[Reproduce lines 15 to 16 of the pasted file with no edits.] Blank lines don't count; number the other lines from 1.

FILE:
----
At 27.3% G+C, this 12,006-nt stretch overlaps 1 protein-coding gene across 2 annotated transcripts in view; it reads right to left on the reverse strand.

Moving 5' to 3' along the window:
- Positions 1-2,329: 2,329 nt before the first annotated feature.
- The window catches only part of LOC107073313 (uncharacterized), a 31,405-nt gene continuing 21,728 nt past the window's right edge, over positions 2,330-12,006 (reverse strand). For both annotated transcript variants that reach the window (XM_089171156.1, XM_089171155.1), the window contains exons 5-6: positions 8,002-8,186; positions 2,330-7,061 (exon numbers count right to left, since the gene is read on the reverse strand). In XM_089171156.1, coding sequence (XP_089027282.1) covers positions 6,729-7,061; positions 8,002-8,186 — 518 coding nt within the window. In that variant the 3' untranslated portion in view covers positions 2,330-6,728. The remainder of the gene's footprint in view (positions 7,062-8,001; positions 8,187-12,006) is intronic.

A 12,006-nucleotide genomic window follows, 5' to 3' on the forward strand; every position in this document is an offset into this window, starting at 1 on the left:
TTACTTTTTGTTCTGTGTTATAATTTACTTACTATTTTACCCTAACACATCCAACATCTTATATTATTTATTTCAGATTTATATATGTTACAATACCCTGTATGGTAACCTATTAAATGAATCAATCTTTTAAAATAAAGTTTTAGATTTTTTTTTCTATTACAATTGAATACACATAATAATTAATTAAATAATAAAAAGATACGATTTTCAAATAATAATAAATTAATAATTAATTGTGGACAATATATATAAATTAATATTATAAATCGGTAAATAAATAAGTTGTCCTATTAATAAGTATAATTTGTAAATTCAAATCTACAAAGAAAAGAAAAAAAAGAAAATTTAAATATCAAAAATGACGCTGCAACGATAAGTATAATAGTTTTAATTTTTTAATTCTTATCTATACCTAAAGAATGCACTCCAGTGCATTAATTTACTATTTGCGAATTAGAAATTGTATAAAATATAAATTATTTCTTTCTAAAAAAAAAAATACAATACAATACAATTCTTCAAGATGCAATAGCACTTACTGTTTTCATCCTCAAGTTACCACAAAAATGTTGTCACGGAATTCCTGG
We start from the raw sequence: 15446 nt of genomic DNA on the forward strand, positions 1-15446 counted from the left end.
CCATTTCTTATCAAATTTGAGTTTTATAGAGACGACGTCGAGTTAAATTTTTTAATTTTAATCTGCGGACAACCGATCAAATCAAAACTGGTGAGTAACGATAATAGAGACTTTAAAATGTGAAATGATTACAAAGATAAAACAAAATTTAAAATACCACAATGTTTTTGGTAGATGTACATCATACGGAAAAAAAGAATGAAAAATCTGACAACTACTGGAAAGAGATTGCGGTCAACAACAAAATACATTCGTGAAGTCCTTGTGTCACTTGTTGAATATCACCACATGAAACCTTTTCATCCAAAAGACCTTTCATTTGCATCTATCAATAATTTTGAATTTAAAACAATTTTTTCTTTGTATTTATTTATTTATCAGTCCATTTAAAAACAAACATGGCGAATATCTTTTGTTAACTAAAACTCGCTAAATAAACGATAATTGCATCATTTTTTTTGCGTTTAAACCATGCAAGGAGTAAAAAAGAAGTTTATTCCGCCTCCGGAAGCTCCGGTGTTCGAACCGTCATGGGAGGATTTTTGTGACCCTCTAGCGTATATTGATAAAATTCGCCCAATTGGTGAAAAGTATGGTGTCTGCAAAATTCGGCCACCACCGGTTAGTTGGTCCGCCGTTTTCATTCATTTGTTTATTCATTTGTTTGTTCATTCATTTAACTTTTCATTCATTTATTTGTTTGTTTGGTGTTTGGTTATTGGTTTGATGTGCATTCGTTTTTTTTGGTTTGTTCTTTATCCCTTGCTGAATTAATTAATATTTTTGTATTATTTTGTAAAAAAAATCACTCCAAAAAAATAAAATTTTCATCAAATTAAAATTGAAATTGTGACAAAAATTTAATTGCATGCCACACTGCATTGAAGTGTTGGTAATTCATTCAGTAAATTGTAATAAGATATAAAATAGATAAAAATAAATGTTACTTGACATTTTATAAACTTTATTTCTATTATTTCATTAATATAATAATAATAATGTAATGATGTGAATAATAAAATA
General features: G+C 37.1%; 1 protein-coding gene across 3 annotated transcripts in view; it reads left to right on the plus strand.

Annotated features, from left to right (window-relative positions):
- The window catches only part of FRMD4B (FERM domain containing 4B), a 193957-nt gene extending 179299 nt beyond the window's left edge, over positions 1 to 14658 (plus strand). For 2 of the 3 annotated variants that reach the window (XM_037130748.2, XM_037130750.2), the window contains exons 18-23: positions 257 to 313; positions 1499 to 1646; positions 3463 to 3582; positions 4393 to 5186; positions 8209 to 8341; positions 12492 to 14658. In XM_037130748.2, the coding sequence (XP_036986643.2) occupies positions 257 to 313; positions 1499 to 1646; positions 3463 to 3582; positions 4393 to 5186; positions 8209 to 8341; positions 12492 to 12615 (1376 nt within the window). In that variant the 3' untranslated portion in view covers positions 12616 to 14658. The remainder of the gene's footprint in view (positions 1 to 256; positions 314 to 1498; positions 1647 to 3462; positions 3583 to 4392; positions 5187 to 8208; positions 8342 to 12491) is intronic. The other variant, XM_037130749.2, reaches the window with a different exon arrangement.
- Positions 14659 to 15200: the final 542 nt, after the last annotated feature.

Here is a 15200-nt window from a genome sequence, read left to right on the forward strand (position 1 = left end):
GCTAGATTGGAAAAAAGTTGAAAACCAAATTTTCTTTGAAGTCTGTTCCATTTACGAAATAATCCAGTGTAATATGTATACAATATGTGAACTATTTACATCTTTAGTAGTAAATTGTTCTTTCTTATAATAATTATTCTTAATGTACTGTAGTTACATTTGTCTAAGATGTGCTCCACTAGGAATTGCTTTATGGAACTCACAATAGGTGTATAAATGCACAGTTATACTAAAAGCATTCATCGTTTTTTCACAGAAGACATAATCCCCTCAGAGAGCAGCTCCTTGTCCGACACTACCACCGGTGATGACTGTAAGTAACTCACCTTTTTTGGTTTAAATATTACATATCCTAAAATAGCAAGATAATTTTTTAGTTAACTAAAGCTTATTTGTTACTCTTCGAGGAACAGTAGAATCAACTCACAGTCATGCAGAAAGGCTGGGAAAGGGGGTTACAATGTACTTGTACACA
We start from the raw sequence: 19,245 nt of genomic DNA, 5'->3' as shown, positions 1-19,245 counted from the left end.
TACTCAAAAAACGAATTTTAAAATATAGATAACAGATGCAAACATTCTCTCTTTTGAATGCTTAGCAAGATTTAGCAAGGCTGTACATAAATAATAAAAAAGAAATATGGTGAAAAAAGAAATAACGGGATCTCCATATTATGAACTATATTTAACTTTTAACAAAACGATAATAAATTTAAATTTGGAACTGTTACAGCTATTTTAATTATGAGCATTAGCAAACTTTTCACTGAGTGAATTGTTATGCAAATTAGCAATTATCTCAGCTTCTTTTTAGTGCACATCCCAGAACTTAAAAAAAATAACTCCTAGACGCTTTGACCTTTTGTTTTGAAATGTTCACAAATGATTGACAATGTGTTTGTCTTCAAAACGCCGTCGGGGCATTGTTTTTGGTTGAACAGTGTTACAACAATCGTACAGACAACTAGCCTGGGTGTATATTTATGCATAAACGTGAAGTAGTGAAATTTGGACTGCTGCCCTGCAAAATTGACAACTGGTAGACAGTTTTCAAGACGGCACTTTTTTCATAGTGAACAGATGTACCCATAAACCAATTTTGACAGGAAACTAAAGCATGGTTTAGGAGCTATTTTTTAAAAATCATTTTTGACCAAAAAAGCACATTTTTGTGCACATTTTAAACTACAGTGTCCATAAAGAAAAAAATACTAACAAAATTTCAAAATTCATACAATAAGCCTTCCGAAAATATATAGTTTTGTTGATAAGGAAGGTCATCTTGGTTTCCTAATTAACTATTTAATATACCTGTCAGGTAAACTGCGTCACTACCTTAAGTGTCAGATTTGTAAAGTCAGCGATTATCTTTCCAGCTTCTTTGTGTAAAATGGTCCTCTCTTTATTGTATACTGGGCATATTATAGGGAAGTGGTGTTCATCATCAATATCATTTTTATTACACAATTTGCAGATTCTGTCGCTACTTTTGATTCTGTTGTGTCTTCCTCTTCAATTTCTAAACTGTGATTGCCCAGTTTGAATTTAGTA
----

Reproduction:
We start from the raw sequence: 19,245 nt of genomic DNA, 5'->3' as shown, positions 1-19,245 counted from the left end.
TACTCAAAAAACGAATTTTAAAATATAGATAACAGATGCAAACATTCTCTCTTTTGAATGCTTAGCAAGATTTAGCAAGGCTGTACATAAATAATAAAAAAGAAATATGGTGAAAAAAGAAATAACGGGATCTCCATATTATGAACTATATTTAACTTTTAACAAAACGATAATAAATTTAAATTTGGAACTGTTACAGCTATTTTAATTATGAGCATTAGCAAACTTTTCACTGAGTGAATTGTTATGCAAATTAGCAATTATCTCAGCTTCTTTTTAGTGCACATCCCAGAACTTAAAAAAAATAACTCCTAGACGCTTTGACCTTTTGTTTTGAAATGTTCACAAATGATTGACAATGTGTTTGTCTTCAAAACGCCGTCGGGGCATTGTTTTTGGTTGAACAGTGTTACAACAATCGTACAGACAACTAGCCTGGGTGTATATTTATGCATAAACGTGAAGTAGTGAAATTTGGACTGCTGCCCTGCAAAATTGACAACTGGTAGACAGTTTTCAAGACGGCACTTTTTTCATAGTGAACAGATGTACCCATAAACCAATTTTGACAGGAAACTAAAGCATGGTTTAGGAGCTATTTTTTAAAAATCATTTTTGACCAAAAAAGCACATTTTTGTGCACATTTTAAACTACAGTGTCCATAAAGAAAAAAATACTAACAAAATTTCAAAATTCATACAATAAGCCTTCCGAAAATATATAGTTTTGTTGATAAGGAAGGTCATCTTGGTTTCCTAATTAACTATTTAATATACCTGTCAGGTAAACTGCGTCACTACCTTAAGTGTCAGATTTGTAAAGTCAGCGATTATCTTTCCAGCTTCTTTGTGTAAAATGGTCCTCTCTTTATTGTATACTGGGCATATTATAGGGAAGTGGTGTTCATCATCAATATCATTTTTATTACACAATTTGCAGATTCTGTCGCTACTTTTGATTCTGTTGTGTCTTCCTCTTCAATTTCTAAACTGTGATTGCCCAGTTTGAATTTAGTA